CATALOG nemu 017
Recorded and mixed by Matt Mehlan
at Roulette, NYC, 2009-13.
Mastering by M.S.M.-Engineering.
Photos by Ele Nielsen, Fotolia, Fred
George, Karsten Socher.
Graphic design by Christiane Resch.
Notes by Allan Kozinn.
Produced by Robert Dick & Ursel
contact / booking:
Robert Dick - flutes
Ursel Schlicht - piano
It is probably no coincidence that space imagery so frequently figures into this duo‘s album titles. The present recording, “The Galilean Moons,” is the successor to the 2005 collaboration “Photosphere,” and if you delve deeper into the catalogue, you will find Robert Dick’s “Jazz Standards On Mars,” Ursel Schlicht’s “String Theory” and “Einstein’s Dreams”, Robert’s “Third Stone from the Sun” and “Worlds of If,” the last two taken from a Jimi Hendrix song and a classic 1960‘s science fiction magazine.
“Good science fiction is not about rockets and robots, but about people in very different circumstances from what we know,“ Robert said, “so for me it’s been kind of a theme.” For a listener there is a musical connection, too: both Dick and Schlicht have devoted themselves to stretching the sonorities and textures listeners expect from their instruments, and to sculpting fresh musical forms in which elements of formal composition and improvisation are blended. Theirs is music that looks forward and pushes toward a future in which limitations are swept away (Who says you can’t bend pitches or play glissandos on the flute and piano? Watch us!), but in which the art’s purely human aspect – the exchanges and interplay that make music a conversation that goes beyond words – remain in the spotlight.
The Galilean Moons, the four-movement suite from which this collection takes its title, was co-written for the Festival Cervantino in Guanajuato, Mexico, in 2009, a celebration of Galileo. The four moons of Jupiter – Io, Europa, Callisto and Ganymede – inspired fascinating sonic landscapes. “Io has more volcanoes than any other moon in the solar system, Europa has an icy surface with, perhaps, life underneath. It gave us some very, very nice imagery”, related Ursel.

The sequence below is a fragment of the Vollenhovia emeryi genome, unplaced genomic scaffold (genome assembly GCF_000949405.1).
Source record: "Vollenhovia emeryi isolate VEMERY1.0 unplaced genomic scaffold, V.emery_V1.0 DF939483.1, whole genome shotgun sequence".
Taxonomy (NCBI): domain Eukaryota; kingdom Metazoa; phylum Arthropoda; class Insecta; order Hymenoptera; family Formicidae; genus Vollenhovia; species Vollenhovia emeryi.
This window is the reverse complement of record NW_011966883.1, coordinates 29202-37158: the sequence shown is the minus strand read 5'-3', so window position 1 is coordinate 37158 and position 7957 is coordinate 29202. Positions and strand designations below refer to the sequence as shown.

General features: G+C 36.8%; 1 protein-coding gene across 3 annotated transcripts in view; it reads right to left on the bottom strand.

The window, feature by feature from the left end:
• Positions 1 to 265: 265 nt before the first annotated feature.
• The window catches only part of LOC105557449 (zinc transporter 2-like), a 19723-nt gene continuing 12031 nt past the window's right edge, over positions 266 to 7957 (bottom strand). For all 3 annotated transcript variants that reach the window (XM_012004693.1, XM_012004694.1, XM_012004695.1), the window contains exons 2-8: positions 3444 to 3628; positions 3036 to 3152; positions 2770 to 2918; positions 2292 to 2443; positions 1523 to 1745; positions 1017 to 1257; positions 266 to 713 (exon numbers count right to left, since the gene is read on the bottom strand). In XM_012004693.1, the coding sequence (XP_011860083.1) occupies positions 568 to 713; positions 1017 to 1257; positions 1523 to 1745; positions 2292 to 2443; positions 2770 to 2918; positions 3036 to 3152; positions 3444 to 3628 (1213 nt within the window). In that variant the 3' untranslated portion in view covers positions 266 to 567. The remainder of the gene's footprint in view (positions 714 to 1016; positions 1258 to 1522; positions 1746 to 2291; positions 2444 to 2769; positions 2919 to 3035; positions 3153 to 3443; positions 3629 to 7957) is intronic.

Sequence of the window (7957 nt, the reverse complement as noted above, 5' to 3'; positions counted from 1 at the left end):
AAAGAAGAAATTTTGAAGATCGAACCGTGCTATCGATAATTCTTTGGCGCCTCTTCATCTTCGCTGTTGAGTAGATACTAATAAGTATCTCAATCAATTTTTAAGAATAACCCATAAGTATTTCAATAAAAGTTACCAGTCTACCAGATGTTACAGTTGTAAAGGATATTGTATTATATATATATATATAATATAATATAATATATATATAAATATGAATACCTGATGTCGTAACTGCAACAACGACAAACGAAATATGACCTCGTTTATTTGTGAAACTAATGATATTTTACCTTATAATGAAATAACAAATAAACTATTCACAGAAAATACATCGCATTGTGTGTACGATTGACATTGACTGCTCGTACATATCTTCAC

In the performance captured here, their aural imagery varies across the expanse of the set, from flute multiphonics and percussive sounds in their portrait of the volcanic Io, to a metallic piccolo sound and mysterious, glittering high timbres in their evocation of the icy Europa. Callisto is depicted in sudden, burst-like piano chords that melt into resonance, along with pitchbending, chordal alto flute tones. And an alternation of airy, fluttering flute sounds, vocalizations and brusque, solid keyboard chords capture the grandeur of Ganymede, the solar system’s largest moon.
The album opens with Tendrils, a work by Schlicht inspired by the possibilities that Dick’s invention, the Glissando Headjoint® offers. The results here are kaleidoscopic, with wild flute figures opening the work, and Schlicht supplying tactile figures on the keyboard’s upper reaches, and harp-like textures from inside the piano. A Lingering Scent of Eden was inspired by a reading of Alan Wiseman’s “The World Without Us,” particularly a chapter about the Bialowieza Puszcza between Poland and Belarus, undisturbed landscapes, areas that have not been manipulated by humans. Schlicht took her title from that chapter. “Images of open space, birds, wind and weather”, she says. There is also, interestingly, an approach to harmony that moves further toward jazz than anything else here.
Sic Bisquitus Disintegrat has a written-out head, played in unison with open fifths, upon which Dick and Schlicht extemporize. It’s Latin title means, loosely
translated, “That’s the Way the Cookie Crumbles.”
Dark Matter is a historic work, of sorts: it is almost certainly the first chamber work to make creative use of the nonsense texts that internet spammers affix to emails in the hope of eluding spam filters. “I wouldn’t pay any attention to the spam, but I started
to collect those blocks of random text,” Dick says. “Sometimes they say really amazing things.” Throughout the piece, Dick recites these texts, drawing fascinatingly
matched musical responses from Schlicht at the piano, and adding commentary of his own on the rarely heard contrabass flute.
The concluding work, Dick’s richly episodic Life Concert, dates to 1997. It explores the angularity of European atonalism, a touch of bluesiness here and there, and the sounds of far-flung cultures. Certain passages for the piano, in which the strings are muted, were inspired by the sound of the kalimba, an African thumb piano. And the themes of the final movement were derived from an Indian raga, Raga Multani – but with a twist. “It’s hardly an explication of the raga in a classic Hindustani way,” Dick explains. “I move the tonal center around, which is something that Indian musicians would never do. Why not make the scales analagous to the way chords are used and have one mode move to another, and one key center to another?“ – Why not, indeed.
Allan Kozinn, New York, 2015